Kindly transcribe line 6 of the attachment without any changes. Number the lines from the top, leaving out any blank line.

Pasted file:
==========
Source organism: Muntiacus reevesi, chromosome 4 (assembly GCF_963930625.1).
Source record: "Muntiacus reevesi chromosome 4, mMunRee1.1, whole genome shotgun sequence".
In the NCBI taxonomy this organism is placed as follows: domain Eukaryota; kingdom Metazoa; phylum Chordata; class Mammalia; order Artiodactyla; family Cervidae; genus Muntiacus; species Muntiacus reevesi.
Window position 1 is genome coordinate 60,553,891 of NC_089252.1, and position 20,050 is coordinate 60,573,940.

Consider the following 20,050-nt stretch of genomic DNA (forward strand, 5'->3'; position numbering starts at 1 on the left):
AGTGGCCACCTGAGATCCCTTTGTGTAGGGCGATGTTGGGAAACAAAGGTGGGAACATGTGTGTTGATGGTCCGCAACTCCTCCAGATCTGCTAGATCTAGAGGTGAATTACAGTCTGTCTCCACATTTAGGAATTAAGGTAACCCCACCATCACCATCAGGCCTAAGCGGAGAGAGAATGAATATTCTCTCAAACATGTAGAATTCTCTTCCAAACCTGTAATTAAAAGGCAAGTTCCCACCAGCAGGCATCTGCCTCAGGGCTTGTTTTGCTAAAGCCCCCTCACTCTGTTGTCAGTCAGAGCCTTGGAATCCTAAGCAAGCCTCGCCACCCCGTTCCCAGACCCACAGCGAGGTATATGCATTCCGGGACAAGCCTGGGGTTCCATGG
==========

AGTGGCCACCTGAGATCCCTTTGTGTAGGGCGATGTTGGGAAACAAAGGTGGGAACATGTGTGTTGATGGTCCGCAACTCCTCCAGATCTGCTAGATCTAGAGGTGAATTACAGTCTGTCTCCACATTTAGGAATTAAGGTAACCCCACCATCACCATCAGGCCTAAGCGGAGAGAGAATGAATATTCTCTCAAACATGTAGAATTCTCTTCCAAACCTGTAATTAAAAGGCAAGTTCCCACCAGCAGGCATCTGCCTCAGGGCTTGTTTTGCTAAAGCCCCCTCACTCTGTTGTCAGTCAGAGCCTTGGAATCCTAAGCAAGCCTCGCCACCCCGTTCCCAGACCCACAGCGAGGTATATGCATTCCGGGACAAGCCTGGGGTTCCATGG